Maybe you can pay for my groceries and me buying my own bag...

    Which by the

    Way is $1.00 per bag....

    Julie Macklin Julie Macklin 6:02 pm 03 Feb 18

    Laynie Williams I have never bought a plastic shopping bag, because I take my own. It's really should try it. Plastic bags have never been free; we have paid for them in the shopping cost. Even those that don't use them have paid for those that do. I'm sure you are a big girl/boy and can buy your own groceries and bags (not subsidised by those who don’t use them.) The environment will thank you too.

Warwick Alsop Warwick Alsop 9:00 pm 02 Feb 18

They should make them free again and just mandate that they be biodegradable

    Julie Macklin Julie Macklin 2:17 pm 22 Jul 18

    Biodegradable bags are probably not the answer.

    Julie Macklin Julie Macklin 2:44 pm 22 Jul 18

Margaret Edwards Margaret Edwards 8:47 am 02 Feb 18

Crochet market bags. Stronger and last. Be proud to take your shopping bags with you.

Simon Jenkins Simon Jenkins 5:27 am 02 Feb 18

I agree that something needs to happen - the idea was good but I have always struggled with the concept of replacing bags with something that is thicker. Sure they are recyclable but the act of recycling requires conscious doing so by the consumer. I have seen them used as garbage bags that go into landfill and at the registers these days if people don't have bags they just buy a couple of extra. The supermarkets win out this way also, because they aren't free.

Babs Mabbs Babs Mabbs 9:36 pm 01 Feb 18

We managed without them in the past. Just get rid of them altogether. Let the wowsers and nature haters winge as much as they like about having to cope with cloth bags.

Julie Maynard Julie Maynard 6:23 pm 01 Feb 18

Get rid of them all together. Make the only option a reusable bag only!

Henry Rocek Henry Rocek 4:37 pm 01 Feb 18

Maybe politicians that aren’t so thick? Useless Greens.

Jen Bright Jen Bright 4:35 pm 01 Feb 18

Wish I could find compostable bags readily! I only find them at ANU co op. Not exactly convenient.

Liz Cotton Liz Cotton 4:12 pm 01 Feb 18

Work with supermarkets to get them to stock biodegradable rubbish bags

Owen Draper-Roberts Owen Draper-Roberts 9:40 am 01 Feb 18

Why not just switch back to paper shopping bags ? They worked fine (well atleast tore as much as plastic ones) could be composted, and were only phased out by shops as plastic was cheaper. Make them from recycled paper and that's 2 problems solved

    Matt Donnelly Matt Donnelly 1:07 pm 01 Feb 18


    I ride my pushbike to the shops and back each day, and groceries often rupture and leak on the journey home. Fruit, yoghurt, honey, even a tub of stuffed olives has burst open in transit. If it weren’t for plastic bags, the pannier on my bike would be one sticky, oily mess by now.

    It annoys me that the new bags offered at supermarkets are too thick to tie knots in. I often have to carry a roll of garbage bags with me when I shop.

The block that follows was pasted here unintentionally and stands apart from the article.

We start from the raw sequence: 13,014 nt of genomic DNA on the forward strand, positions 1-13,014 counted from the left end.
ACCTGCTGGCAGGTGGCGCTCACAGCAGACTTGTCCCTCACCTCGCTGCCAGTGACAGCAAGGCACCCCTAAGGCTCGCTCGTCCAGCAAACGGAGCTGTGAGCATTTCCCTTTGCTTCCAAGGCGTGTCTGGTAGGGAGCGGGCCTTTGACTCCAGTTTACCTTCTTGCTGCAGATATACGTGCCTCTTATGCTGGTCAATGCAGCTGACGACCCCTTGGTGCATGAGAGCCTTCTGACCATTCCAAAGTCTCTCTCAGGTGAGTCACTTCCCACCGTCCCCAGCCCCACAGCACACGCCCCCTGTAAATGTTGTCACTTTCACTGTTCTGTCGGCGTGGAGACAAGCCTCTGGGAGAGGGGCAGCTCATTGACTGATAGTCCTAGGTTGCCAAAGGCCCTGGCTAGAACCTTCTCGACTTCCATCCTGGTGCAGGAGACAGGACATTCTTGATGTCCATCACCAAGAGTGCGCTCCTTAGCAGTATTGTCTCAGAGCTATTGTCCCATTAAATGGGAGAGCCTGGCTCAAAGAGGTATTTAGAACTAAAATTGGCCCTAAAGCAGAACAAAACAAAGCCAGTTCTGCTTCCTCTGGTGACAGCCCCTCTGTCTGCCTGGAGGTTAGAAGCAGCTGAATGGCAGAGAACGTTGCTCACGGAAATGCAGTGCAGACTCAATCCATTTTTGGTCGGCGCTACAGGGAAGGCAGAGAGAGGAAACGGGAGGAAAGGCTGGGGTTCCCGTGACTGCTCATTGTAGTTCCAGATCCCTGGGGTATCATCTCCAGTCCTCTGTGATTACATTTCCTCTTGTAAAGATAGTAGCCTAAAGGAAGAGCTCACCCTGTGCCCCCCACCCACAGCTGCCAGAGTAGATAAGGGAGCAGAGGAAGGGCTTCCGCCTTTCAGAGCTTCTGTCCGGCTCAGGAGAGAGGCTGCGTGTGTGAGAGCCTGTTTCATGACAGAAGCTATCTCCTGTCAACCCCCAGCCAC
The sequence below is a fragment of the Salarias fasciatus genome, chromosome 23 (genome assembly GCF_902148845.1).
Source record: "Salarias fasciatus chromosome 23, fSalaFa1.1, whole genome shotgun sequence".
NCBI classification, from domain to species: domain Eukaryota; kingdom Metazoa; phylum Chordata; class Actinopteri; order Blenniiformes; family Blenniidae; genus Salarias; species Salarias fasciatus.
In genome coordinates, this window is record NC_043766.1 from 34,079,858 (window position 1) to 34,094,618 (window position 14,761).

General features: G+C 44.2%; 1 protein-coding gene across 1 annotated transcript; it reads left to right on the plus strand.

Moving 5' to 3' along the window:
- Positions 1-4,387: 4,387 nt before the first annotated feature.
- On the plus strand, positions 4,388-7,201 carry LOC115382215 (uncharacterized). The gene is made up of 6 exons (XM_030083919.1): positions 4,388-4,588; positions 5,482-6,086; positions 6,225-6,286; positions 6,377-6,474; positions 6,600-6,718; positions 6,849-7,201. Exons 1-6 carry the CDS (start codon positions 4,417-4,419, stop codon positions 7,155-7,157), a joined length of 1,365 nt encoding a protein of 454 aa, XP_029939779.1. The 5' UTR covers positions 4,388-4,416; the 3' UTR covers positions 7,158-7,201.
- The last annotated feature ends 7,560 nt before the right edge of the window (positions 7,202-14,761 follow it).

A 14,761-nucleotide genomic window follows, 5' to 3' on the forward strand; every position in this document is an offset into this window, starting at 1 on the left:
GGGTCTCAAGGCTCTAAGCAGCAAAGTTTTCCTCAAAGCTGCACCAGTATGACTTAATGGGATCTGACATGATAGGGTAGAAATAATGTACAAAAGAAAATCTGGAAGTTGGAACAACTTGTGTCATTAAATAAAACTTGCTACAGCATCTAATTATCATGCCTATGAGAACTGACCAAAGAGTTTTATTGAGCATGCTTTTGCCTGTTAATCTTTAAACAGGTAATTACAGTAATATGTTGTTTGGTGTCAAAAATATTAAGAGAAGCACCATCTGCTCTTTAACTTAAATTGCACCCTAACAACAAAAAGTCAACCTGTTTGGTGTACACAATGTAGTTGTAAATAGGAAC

Julie Macklin Julie Macklin 8:55 pm 02 Feb 18

    I hope your are reusing the plastic bags many times over and not taking new ones each time. Plastic bags can be washed out. I wash them, but this isn't necessary every time they are used. The plastic bags I use these days are mostly Canberra Times wrappers, so no need at all to take supermarket bags or buy them. I have brought my shopping home many times by bike, but fortunately have never had a (major) mishap. If it's something messy though I would use one of my reused & reusable plastic bags. Otherwise a cloth bag, or loose in the panniers does.

Leigh Brady Leigh Brady 8:49 am 01 Feb 18

100% we should do something different to just increasing the thickness.

    Tiaan Wolzak Tiaan Wolzak 12:37 pm 01 Feb 18

    I hear paper is bio-degradable. What happened to those? (like burning wood to warm a home...god-forbid!)

Margaret Gracie Margaret Gracie 8:29 am 01 Feb 18

Get rid of them completely unless they are biodegradable.

Annie Wyer Annie Wyer 8:27 am 01 Feb 18

I bought a trolley from Ikea for $20 a few years ago, it’s quite big so I can carry quite a few things including bulk loo packets, I rarely need a plastic bag these days. It fitted neatly behind the drivers seat in my car when I lived beyond walking distance from the shops, but now I use it every day as I’ve moved closer in to the supermarket.

I’ve seen a few people now jumping on that bandwagon, including smartly dressed guys in business suits using identical trolleys to mine, which I found rather entertaining, but they are so practical.

I used to think that little old ladies were the only ones they were meant for but I’m so glad I have it, my shoulders, arms and neck no longer ache from carrying several full heavy bags.

Maybe fashion shows can start showing them off on the catwalks - and maybe the makers of these trolleys can give them a colourful makeover to improve them from “the little old lady” look.....

If governments are really serious about reducing plastic bag use, they might consider discounting or providing them like they do with rubbish bins to residents.

It’s no good looking towards the humble paper bag, as they are not practical, having to cut down much needed trees, just to be thrown away after a single use.

How about it Mr Rattenbury? Take this on as a challenge.

Lauren Melksham Lauren Melksham 7:35 am 01 Feb 18

It worked initially. People were shocked that the ease of use of something had been taken away from them. But the effect has plateaued for a while now. Just take them away, offer only cardboard boxes or for people to bring their own. It is the only way to make people take action. People will always just use what is available to them whether it costs 10c or not. I would also support an increase in the cost of the bags to as much as 50c maybe more. The only way to get through to people is via their pockets.

    Lauren Melksham Lauren Melksham 11:31 am 01 Feb 18

    Sam Walker I remember old people just taking bags from an unattended register!